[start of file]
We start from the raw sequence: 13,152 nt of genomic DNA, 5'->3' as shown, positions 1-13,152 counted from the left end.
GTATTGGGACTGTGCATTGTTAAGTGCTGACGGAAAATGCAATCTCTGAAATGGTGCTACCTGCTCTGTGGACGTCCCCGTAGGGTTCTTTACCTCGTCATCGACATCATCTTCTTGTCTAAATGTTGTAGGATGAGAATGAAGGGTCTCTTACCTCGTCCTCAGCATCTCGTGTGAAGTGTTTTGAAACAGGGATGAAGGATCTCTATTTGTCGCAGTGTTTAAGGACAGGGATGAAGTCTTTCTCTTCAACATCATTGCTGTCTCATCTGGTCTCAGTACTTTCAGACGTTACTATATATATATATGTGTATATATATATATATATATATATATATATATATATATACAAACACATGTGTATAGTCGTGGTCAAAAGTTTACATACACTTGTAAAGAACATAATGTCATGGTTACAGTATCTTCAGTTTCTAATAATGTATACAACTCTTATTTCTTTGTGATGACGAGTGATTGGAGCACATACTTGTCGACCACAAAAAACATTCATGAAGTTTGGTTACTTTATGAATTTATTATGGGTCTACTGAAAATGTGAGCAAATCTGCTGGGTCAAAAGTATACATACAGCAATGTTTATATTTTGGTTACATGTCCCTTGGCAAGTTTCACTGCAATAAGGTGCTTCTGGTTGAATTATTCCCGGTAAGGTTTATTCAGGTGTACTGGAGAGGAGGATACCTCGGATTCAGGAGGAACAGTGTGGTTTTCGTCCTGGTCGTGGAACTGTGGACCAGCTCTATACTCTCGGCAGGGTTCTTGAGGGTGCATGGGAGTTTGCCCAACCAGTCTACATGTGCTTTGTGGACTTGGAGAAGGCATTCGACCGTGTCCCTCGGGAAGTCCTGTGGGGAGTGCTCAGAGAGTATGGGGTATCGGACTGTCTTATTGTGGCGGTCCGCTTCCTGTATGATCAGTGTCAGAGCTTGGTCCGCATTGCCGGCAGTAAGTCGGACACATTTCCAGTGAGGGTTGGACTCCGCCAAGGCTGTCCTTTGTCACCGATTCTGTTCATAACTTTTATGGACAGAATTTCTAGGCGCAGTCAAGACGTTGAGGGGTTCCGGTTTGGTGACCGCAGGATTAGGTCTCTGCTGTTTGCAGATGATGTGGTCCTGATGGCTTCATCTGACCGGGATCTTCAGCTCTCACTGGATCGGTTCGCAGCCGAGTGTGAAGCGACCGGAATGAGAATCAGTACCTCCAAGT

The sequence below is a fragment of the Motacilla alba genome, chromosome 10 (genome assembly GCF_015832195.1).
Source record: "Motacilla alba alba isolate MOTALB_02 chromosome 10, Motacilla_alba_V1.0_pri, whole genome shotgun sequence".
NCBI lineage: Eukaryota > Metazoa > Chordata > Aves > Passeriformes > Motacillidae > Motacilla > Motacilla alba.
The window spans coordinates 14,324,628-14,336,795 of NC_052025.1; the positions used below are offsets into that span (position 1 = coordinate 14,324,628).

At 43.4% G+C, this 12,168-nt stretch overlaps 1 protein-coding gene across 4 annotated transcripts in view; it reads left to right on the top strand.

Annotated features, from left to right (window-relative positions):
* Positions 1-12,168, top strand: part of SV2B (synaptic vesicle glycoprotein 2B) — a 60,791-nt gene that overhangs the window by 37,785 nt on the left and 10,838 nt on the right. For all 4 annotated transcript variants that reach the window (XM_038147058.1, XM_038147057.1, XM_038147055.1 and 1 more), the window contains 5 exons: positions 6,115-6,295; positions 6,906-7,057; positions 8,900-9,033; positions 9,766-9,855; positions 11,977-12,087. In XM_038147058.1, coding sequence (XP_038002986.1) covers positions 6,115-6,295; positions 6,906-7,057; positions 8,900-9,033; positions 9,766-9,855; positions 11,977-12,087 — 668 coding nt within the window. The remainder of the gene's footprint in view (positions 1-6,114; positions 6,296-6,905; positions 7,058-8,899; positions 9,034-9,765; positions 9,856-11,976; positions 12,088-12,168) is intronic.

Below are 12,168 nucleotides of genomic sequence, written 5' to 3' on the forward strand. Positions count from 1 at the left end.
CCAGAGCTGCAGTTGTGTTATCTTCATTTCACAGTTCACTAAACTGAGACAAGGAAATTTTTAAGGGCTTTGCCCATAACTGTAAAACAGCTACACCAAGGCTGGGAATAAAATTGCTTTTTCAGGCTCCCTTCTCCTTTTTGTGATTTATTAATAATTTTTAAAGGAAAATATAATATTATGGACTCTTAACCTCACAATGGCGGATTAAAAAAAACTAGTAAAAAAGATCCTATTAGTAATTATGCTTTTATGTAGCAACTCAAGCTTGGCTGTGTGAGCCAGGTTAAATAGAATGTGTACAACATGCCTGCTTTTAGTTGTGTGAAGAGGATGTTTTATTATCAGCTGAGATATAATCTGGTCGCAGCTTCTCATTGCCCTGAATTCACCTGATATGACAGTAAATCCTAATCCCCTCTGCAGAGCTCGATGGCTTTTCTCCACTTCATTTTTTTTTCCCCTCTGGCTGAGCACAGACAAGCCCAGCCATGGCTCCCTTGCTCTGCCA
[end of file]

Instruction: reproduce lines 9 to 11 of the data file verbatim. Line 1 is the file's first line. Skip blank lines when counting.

* Positions 1-12,168, top strand: part of SV2B (synaptic vesicle glycoprotein 2B) — a 60,791-nt gene that overhangs the window by 37,785 nt on the left and 10,838 nt on the right. For all 4 annotated transcript variants that reach the window (XM_038147058.1, XM_038147057.1, XM_038147055.1 and 1 more), the window contains 5 exons: positions 6,115-6,295; positions 6,906-7,057; positions 8,900-9,033; positions 9,766-9,855; positions 11,977-12,087. In XM_038147058.1, coding sequence (XP_038002986.1) covers positions 6,115-6,295; positions 6,906-7,057; positions 8,900-9,033; positions 9,766-9,855; positions 11,977-12,087 — 668 coding nt within the window. The remainder of the gene's footprint in view (positions 1-6,114; positions 6,296-6,905; positions 7,058-8,899; positions 9,034-9,765; positions 9,856-11,976; positions 12,088-12,168) is intronic.

Below are 12,168 nucleotides of genomic sequence, written 5' to 3' on the forward strand. Positions count from 1 at the left end.
CCAGAGCTGCAGTTGTGTTATCTTCATTTCACAGTTCACTAAACTGAGACAAGGAAATTTTTAAGGGCTTTGCCCATAACTGTAAAACAGCTACACCAAGGCTGGGAATAAAATTGCTTTTTCAGGCTCCCTTCTCCTTTTTGTGATTTATTAATAATTTTTAAAGGAAAATATAATATTATGGACTCTTAACCTCACAATGGCGGATTAAAAAAAACTAGTAAAAAAGATCCTATTAGTAATTATGCTTTTATGTAGCAACTCAAGCTTGGCTGTGTGAGCCAGGTTAAATAGAATGTGTACAACATGCCTGCTTTTAGTTGTGTGAAGAGGATGTTTTATTATCAGCTGAGATATAATCTGGTCGCAGCTTCTCATTGCCCTGAATTCACCTGATATGACAGTAAATCCTAATCCCCTCTGCAGAGCTCGATGGCTTTTCTCCACTTCATTTTTTTTTCCCCTCTGGCTGAGCACAGACAAGCCCAGCCATGGCTCCCTTGCTCTGCCA